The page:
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Paradise Falls: Exposing tax avoidance

We work, we pay taxes, and the rest of our disposable income is spent on bills, groceries and other normal goods. This is how we see society working, but nothing is ever that simple. Let’s change the story, to one where it is possible to retain most of the income you earn by paying less taxes – if any at all. Would you consider it, if I told you most of these schemes are legal? Would you still consider it if I told you that the UK loses approximately £16bn a year in tax avoidance – may be if I put it on a bus and mentioned the NHS you might!


Recently, a document known as the ‘Paradise Papers’ was leaked, and contained information regarding the vast complexity that is the offshore empire. Globalisation has helped to enable these schemes in which companies, and individuals, are able to create artificial structures to avoid tax - most taking place in small islands in the Caribbean, where regulation is weak enough to enable ‘shell’ companies to be created. It was only last year we saw a similar leak with the ‘Panama Papers.’ Again, similar tax avoidance schemes were being implemented, with many famous faces being condemned for their involvement. Similarly, in 2012, comedian Jimmy Carr was involved in a K2 scheme that permitted members to pay an income tax rate as low as 1%. But Jimmy Carr is still on our television screens, and now other familiar faces like Bono, the Queen, President Donald Trump and Lewis Hamilton have also been linked to tax avoidance through the ‘Paradise Papers.’

When the people involved in these scandals include prime ministers or individuals with significant power, how do we stop elites from manipulating a system they’ve put in place?

These names will cause outrage for now; but, as time passes, we will have moved onto another scandal. Jimmy Carr will once again be remembered for his outrageous laugh, rather than being a man who avoided paying £3.3 million a year in taxes! From the Panama Papers, investigations are still being carried out, but as of yet no charges have been made. Most cases, whilst morally ambiguous, are carried out in manners that don’t infringe on the law; and, so the issue becomes one of morality rather than legality.

Considering the moral perspective, let’s focus on the ‘slippery slope’ framework. Here, we focus on the trust between power structures in society; where individuals are incentivised to pay their taxes, if they believed that the money would be used to further public service – and thus eliminate the issues of free loading. During the 2010 financial crisis in Greece trust between authorities was at an all-time low. Through this period a study of 320 economic students from the University of Athens was conducted. Following a deterioration in the framework, the results – though not statistically significant - showed that the risk of being caught was a stronger factor in preventing tax avoidance. But, based on the idea that we are rational consumers, if there is a low risk (i.e. that if carried out correctly most tax schemes are legal) it makes logical sense for individuals to consider tax havens. It may not be morally correct, but technically it is not morally wrong either – unless you consider the implications for society. Developing countries that are used as these tax havens, often lose out on large revenue due to profit shifting by large multinationals – which leads to disparities in income equality, particularly when according to a report by Oxfam 8 billionaires own the same wealth as half the world's poorest population! The stark difference in the figures emphasises a growing issue, and tax avoidance is only one of the many reasons for it.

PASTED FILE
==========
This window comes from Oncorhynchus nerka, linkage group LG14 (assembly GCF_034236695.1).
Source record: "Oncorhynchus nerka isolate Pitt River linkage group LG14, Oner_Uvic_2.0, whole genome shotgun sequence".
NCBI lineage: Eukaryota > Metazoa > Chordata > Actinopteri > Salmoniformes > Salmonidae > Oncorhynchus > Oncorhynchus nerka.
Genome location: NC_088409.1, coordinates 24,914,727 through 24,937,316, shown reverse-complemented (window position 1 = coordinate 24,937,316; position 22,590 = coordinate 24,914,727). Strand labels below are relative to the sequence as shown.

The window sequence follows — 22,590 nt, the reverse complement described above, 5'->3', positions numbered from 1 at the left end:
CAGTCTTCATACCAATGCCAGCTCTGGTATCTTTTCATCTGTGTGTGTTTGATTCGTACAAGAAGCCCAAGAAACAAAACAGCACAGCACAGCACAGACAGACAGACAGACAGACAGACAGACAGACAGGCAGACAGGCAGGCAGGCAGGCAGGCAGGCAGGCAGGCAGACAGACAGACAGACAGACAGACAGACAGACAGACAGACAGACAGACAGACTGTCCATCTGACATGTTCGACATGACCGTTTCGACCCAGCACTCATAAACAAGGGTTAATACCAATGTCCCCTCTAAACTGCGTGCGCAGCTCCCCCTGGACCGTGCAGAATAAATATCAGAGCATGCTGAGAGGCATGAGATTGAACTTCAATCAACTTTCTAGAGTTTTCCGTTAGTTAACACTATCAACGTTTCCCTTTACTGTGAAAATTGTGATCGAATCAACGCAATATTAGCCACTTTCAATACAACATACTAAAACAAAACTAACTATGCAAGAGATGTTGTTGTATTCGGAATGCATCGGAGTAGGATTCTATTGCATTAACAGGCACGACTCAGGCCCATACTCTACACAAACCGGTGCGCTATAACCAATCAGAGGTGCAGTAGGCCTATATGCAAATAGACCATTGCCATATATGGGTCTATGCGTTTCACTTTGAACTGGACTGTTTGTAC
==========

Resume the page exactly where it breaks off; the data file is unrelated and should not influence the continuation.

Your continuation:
But, projects like base erosion and profit shifting (BEPS) provide a starting point for regulation protecting against tax avoidance. The project was signed by 82 countries, and necessitates the right for the G20 to sanction any countries believed to be used as ‘tax havens.’ Despite BEPS being launched in 2012, we still have tax scandals; and, the main reason is the plethora of loopholes that exist in an already over complicated tax system. A remodel is required to eliminate this, but it will take time. The unfortunate truth is that it is more likely to see Donald Trump’s tax returns, than it is likely to see a change in legislation anytime soon! However, the release of both the Panama and Paradise papers indicate that we are exposing tax avoiders, and the BEPS project indicates us heading in the right direction - we have a long way to go, but at least it is the right way!

Simron Gill

N.B. This article reflects the author's opinions only.

References: 2017. Global Inequality - [ONLINE] Available at: [Accessed 8th November 2017].

Omair Ahmad. 2017. Whatever Happened to the Panama Papers? - The Wire. [ONLINE] Available at: [Accessed 8 November 2017].

Guardian. 2017. Britain criticised by MEPs for failing to take action on tax havens. [ONLINE] Available at: [Accessed 8 November 2017].

Kaplanoglou, G, 2017. Why do people evade taxes? New experimental evidence from Greece. Science Direct, [Online]. 56, 21-32. Available at: [Accessed 9 November 2017].

Oxfam. 2017. Just 8 men own same wealth as half the world. [ONLINE] Available at: [Accessed 9 November 2017].

The Guardian. 2017. UK tax fraud costs government £16bn a year, audit report says. [ONLINE] Available at: [Accessed 9 November 2017].


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